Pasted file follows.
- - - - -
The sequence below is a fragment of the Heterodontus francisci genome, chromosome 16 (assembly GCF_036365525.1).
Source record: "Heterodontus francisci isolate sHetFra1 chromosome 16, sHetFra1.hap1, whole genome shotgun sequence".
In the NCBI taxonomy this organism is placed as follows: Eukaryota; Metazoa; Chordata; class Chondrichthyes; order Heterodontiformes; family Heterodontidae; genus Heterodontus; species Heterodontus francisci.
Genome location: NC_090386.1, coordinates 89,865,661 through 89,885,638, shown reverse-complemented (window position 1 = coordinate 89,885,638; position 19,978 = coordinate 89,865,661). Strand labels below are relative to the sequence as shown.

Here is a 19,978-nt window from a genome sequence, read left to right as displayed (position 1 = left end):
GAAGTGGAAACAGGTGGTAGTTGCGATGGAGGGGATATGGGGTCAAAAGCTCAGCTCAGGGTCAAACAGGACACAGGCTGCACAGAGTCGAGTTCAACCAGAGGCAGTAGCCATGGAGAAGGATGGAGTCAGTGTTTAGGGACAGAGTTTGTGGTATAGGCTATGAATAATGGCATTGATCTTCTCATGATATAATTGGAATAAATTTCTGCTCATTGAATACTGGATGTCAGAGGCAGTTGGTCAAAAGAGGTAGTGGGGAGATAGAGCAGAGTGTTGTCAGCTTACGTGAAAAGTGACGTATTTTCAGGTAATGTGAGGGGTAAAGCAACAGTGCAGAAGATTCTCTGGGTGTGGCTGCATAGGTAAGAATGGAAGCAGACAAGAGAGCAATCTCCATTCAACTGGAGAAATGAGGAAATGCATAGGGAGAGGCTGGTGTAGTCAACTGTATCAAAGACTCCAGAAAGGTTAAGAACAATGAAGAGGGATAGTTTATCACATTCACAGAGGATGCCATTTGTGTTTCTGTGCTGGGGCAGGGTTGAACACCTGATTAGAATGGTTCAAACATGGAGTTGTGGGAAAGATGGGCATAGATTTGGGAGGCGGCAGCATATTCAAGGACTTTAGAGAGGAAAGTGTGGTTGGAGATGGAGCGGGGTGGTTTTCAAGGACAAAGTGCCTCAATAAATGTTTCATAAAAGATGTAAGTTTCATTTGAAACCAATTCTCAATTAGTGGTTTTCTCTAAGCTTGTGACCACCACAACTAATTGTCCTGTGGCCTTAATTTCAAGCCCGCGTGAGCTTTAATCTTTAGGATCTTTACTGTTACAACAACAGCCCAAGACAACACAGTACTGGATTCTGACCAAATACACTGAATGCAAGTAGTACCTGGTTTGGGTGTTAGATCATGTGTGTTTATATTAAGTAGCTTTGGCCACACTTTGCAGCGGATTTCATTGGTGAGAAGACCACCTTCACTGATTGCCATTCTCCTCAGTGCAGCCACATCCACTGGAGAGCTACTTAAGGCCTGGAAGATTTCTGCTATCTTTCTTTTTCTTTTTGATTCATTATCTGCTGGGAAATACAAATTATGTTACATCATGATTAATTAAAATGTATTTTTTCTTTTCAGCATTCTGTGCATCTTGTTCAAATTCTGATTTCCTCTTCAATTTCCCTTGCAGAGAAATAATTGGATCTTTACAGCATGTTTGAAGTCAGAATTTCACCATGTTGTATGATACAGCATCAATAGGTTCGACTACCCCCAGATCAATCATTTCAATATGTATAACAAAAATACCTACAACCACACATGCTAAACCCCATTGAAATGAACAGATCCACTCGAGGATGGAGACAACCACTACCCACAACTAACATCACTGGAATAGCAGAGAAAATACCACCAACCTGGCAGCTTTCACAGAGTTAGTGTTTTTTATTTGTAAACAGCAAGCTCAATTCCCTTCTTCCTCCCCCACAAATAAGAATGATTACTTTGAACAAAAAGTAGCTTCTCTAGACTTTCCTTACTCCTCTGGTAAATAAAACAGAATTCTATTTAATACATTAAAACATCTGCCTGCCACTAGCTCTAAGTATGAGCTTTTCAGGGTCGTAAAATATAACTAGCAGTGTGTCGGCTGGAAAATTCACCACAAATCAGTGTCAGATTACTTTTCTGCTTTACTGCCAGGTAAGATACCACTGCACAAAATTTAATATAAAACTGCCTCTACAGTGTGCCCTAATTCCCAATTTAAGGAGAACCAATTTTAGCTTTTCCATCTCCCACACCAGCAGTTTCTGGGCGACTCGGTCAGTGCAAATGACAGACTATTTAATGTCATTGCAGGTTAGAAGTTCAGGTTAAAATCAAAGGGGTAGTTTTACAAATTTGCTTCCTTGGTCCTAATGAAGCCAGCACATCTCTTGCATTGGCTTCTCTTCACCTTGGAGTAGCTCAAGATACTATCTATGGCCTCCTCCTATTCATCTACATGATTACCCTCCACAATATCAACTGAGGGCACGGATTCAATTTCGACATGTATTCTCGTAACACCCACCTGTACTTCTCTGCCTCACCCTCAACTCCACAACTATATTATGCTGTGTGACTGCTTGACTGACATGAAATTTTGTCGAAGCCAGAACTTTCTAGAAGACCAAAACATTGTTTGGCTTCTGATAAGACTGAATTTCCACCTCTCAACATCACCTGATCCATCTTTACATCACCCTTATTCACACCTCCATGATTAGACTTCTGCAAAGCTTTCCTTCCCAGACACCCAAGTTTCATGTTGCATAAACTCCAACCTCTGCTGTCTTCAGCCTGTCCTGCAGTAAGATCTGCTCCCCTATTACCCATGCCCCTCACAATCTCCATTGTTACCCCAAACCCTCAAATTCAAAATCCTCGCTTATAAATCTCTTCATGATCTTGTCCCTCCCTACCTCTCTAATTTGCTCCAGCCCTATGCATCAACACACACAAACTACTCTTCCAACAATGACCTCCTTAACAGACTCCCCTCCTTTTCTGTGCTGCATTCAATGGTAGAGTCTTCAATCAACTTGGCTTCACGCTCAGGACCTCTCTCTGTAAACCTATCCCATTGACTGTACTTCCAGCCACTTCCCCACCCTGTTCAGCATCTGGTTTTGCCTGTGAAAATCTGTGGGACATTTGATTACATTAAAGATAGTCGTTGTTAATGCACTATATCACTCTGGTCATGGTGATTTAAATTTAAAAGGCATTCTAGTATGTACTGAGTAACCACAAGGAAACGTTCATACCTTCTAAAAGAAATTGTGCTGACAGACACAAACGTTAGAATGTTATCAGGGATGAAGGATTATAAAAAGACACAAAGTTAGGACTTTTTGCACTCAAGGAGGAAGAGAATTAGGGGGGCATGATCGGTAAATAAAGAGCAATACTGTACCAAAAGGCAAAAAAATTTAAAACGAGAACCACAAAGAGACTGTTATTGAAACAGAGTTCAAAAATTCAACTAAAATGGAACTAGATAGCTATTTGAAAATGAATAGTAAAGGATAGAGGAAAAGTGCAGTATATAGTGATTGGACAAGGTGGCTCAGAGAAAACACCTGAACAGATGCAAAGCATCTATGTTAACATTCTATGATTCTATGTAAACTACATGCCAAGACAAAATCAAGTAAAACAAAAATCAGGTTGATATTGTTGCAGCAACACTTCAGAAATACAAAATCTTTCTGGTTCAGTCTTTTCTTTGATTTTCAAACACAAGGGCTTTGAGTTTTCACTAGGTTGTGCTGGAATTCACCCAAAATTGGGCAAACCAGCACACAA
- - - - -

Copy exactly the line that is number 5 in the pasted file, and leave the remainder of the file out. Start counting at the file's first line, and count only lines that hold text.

Here is a 19,978-nt window from a genome sequence, read left to right as displayed (position 1 = left end):